When WCPO examined the condition of 100 Land Bank-owned properties in East Price Hill, West Price Hill and Lower Price Hill, it found 46 of them – or roughly half – had open code enforcement violations in July for tall weeds or litter, according to city records.

“We would like to see them only acquire what they can handle,” Hamilton said.

Jessica Powell, vice president of the Land Bank, declined an interview, but sent an email response to WCPO.

“We have implemented several changes to our maintenance practices since your news story last year,” Powell wrote in an Aug. 2 email.

Last year the Land Bank only used two landscaping contractors to maintain its inventory of property in a county that spans 413 square miles.

“We have increased our grass contractors from two to seven. We have increased the frequency of grass cutting by over 20 percent,” Powell wrote. “We require that our lawn contractors monitor Land Bank properties for other problems (e.g. dumping or break-ins) and to report any issues promptly.”

Laura Hamilton, president of the West Price Hill Community Council, would like the Land Bank to take better care of the property it acquires.

But Hamilton and other leaders in East and West Price Hill are unhappy with how the Land Bank maintains properties in their communities.

“I have noted that in a number of cases the code violations don’t get any better – sometimes they’re even worse,” Hamilton said. “And that really isn’t going to do us any good.”

Knee-high sidewalk weeds

Former city councilman Kevin Flynn regularly drives up Colerain Avenue on his way home to Mt. Airy. Last summer knee-high weeds and purple-flowered vines spilled onto the sidewalk and led to the collapse of a stone retaining wall there.

He was determined to find out who was responsible. When he discovered that the Land Bank owned the neglected land, he threatened to withhold their city funding until it was cleaned up.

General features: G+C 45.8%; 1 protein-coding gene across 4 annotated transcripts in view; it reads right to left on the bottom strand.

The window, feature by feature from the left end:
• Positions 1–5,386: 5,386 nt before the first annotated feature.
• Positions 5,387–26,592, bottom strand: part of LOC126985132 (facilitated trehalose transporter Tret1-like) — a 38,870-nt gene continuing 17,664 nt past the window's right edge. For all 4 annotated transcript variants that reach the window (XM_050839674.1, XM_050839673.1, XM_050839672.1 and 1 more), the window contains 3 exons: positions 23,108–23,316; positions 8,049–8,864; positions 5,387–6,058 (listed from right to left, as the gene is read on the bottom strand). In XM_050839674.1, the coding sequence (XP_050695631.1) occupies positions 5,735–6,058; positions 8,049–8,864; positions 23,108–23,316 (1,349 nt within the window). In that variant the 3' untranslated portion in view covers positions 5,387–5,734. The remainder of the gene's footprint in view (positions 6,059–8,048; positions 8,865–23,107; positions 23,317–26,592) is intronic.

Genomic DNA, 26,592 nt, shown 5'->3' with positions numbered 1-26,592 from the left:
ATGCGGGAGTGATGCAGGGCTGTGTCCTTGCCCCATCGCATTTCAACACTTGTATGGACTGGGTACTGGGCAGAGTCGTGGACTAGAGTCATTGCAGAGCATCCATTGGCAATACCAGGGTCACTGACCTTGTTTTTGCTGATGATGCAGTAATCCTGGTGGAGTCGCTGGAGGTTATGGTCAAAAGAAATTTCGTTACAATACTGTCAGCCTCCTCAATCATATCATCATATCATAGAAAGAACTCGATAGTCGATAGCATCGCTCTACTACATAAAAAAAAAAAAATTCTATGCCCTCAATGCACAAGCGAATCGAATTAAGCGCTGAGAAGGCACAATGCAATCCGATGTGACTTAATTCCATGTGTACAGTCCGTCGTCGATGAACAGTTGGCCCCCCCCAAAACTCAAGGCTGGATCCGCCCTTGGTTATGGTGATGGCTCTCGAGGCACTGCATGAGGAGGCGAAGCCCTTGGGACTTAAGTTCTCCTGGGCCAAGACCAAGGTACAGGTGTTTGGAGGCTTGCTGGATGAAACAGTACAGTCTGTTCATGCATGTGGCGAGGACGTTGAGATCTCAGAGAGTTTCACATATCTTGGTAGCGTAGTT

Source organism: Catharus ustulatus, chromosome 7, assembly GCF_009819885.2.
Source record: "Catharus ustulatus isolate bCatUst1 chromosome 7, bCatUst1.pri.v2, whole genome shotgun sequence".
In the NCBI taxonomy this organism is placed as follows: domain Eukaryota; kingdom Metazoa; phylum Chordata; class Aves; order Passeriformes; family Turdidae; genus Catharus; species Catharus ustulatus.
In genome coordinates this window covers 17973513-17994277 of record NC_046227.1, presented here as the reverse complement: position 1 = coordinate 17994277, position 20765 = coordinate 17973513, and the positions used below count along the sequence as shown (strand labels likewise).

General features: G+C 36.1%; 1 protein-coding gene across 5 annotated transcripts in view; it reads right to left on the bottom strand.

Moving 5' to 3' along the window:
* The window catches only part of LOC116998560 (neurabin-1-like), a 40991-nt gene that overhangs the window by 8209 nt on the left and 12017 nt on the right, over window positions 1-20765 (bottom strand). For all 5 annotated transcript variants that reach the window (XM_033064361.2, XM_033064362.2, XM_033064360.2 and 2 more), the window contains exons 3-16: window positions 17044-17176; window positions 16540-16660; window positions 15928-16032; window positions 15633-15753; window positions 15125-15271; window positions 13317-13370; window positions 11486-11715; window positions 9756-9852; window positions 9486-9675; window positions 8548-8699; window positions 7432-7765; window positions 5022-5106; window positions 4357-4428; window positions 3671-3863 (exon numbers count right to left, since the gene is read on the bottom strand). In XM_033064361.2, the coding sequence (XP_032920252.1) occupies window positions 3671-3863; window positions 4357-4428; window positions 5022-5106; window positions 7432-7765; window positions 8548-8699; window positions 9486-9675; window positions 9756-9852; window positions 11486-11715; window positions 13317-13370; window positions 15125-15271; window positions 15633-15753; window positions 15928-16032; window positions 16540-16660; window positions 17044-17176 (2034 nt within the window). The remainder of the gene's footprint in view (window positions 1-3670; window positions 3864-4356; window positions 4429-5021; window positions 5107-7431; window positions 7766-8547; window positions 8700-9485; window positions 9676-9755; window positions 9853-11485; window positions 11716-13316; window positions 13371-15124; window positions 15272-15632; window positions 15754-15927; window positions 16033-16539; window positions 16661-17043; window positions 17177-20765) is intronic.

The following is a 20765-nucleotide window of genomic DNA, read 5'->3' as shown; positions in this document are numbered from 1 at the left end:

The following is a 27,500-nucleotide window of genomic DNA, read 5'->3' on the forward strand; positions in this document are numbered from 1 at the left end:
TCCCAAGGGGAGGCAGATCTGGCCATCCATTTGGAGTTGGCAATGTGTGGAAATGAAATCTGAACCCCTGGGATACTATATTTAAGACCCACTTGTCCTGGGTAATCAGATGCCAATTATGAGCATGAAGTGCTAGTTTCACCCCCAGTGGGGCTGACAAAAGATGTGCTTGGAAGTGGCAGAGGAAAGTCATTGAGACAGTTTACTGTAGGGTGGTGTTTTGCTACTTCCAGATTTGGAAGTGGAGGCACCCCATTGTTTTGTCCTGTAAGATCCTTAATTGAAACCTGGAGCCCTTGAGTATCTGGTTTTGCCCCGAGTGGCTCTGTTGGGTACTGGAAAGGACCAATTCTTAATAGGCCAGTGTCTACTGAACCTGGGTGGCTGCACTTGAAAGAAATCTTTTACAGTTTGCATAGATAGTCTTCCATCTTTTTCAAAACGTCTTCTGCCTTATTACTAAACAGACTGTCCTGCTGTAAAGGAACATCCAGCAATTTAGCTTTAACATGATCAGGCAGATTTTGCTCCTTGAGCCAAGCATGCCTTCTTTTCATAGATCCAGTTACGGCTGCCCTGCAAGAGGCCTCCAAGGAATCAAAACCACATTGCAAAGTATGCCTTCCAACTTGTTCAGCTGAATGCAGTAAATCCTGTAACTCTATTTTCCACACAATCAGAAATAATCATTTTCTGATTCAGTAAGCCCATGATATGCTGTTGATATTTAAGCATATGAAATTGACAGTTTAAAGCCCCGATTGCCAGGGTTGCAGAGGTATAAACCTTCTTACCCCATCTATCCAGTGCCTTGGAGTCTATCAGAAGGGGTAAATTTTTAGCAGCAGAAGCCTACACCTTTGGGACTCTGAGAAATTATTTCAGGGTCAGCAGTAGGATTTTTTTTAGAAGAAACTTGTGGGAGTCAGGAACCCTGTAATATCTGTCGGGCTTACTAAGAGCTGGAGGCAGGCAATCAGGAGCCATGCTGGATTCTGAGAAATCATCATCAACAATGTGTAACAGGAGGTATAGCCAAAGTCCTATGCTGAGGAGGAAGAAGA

What’s the condition of those sidewalks this summer?

“They actually do look better,” Flynn said. “Had an early problem of overgrown (weeds) but they corrected it before I could complain.”

Keeping track of more than 800 properties, which often exist in neighborhoods where illegal dumping is a common practice, is a constant challenge.

“Our properties are, by their very nature, susceptible to dumping, break-ins and other vandalism,” Powell said.

This house on O'Bryon Street in O'Bryonville is owned by Hamilton County's Land Bank.

City enforcement officers gave the Land Bank 97 citations for tall grass or litter, totaling $115,450, for offenses from July 26, 2017 through June 29, 2018, which is roughly 11 months.

Last summer WCPO visited a two-story house on Wells Avenue in East Price Hill and discovered the back and side yards filled with trash bags, an old mattress, carpet remnants and tires.

Soon after we alerted Powell to the dumping, the property was cleaned up.

"Someone has cleaned up this property I am impressed,” an inspector assigned to the case wrote in a report on Oct. 24, 2017.

A year later, WCPO returned to the Wells Avenue house. While the backyard had been cleaned up, the dumping in the side yard was unchanged from a year ago.